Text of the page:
Alivia rode her bike down the gravel road past the overgrown layers of thick, dark dead weeds in the ditches. A breeze swept across her warm cheeks her forehead and through her long, wavy, brunette hair. The summer air lifted the earth’s scent of grass and salt water to her nose.
The old bike chains clicked together as the tires ran over the different sized rocks.
Just a little bit further and she would make it to grandpa’s house. She gripped the smooth handlebars and pedaled faster. Her hair blew over her shoulders.
Her summer to-do list crinkled in her back pocket. Above everything else, she needed enough time to go fishing at the lake and get ice cream with Grandpa.
I hope four weeks is enough?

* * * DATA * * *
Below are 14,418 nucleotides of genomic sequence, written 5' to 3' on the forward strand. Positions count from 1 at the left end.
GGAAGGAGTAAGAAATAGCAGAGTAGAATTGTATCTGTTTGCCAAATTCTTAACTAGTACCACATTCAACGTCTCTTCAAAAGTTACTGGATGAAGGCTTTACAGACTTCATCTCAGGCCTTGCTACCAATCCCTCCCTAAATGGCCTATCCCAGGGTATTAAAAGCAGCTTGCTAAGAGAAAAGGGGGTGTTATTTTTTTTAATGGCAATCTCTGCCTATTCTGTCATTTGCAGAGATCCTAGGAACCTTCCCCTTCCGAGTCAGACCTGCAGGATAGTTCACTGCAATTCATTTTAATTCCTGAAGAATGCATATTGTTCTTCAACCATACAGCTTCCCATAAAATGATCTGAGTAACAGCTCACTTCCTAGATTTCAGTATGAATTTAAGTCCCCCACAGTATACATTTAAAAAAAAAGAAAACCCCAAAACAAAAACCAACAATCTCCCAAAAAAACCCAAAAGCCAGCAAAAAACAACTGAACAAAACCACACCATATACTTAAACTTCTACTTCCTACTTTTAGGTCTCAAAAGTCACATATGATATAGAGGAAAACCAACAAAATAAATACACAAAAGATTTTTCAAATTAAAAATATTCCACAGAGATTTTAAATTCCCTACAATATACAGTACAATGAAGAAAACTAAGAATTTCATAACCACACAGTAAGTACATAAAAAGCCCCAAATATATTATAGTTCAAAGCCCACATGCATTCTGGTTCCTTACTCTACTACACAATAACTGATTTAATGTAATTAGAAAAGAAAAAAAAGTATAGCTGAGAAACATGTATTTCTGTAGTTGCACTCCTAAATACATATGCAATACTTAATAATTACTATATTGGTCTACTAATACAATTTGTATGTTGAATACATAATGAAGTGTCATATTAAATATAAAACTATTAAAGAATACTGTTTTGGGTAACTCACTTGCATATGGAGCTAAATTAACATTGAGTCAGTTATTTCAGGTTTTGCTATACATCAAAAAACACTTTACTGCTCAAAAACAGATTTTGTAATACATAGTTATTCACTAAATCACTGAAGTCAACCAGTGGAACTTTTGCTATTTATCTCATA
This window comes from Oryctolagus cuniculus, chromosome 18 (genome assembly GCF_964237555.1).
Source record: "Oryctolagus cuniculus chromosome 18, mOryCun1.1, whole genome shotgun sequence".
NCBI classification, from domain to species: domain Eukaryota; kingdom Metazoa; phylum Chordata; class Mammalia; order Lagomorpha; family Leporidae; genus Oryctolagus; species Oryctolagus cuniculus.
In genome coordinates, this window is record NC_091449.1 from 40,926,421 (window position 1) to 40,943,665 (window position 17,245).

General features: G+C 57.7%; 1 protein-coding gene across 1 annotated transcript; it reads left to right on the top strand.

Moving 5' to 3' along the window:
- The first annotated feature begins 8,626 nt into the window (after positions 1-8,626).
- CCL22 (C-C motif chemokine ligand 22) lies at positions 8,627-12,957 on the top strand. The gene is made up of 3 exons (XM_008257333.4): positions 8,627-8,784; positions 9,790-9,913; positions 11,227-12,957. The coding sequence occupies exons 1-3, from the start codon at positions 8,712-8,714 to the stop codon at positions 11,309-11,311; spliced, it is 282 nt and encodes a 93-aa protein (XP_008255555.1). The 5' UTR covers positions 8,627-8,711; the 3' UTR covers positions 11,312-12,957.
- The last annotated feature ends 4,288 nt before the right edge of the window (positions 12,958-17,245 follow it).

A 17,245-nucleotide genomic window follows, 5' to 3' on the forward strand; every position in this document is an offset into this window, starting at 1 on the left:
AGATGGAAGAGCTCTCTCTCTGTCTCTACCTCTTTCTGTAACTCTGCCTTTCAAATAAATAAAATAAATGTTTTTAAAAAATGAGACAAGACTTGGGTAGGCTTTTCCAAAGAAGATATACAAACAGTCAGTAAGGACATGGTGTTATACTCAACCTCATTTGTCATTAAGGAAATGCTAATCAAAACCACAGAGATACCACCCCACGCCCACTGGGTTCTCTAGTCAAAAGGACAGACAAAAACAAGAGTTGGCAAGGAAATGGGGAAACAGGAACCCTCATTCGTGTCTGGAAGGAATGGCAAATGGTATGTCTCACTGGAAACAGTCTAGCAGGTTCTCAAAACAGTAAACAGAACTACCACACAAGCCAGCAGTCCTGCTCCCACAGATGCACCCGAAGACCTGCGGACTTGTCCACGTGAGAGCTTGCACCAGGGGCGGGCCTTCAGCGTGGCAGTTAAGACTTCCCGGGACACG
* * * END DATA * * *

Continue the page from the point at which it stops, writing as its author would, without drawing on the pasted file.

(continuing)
She thought about heading off to the University of Winnipeg and was excited and scared.
She pedaled even faster down the gravel road.
A smile crossed her face when she spotted Grandpa’s little white house at the end of the road. She paused by the driveway and looked at the rusted brown mailbox. The lid was open, exposing white envelopes. Grandpa always gets his mail. Maybe he’s not feeling well?
Worry crept in the back of her mind.
Grabbing the mail, Alivia rode her bike up the little yard, a few feet by the front of the small deck. Along the side of the steps, there were overgrown weeds and dandelions.
A couple of tall trees stood by the small white house. His plants in the flower pots drooped over as if in good need of a drink.
Alivia gritted her teeth. She promised grandpa to keep them alive. For the past couple of days, she had been packing for college.
I’ll water them before I leave today.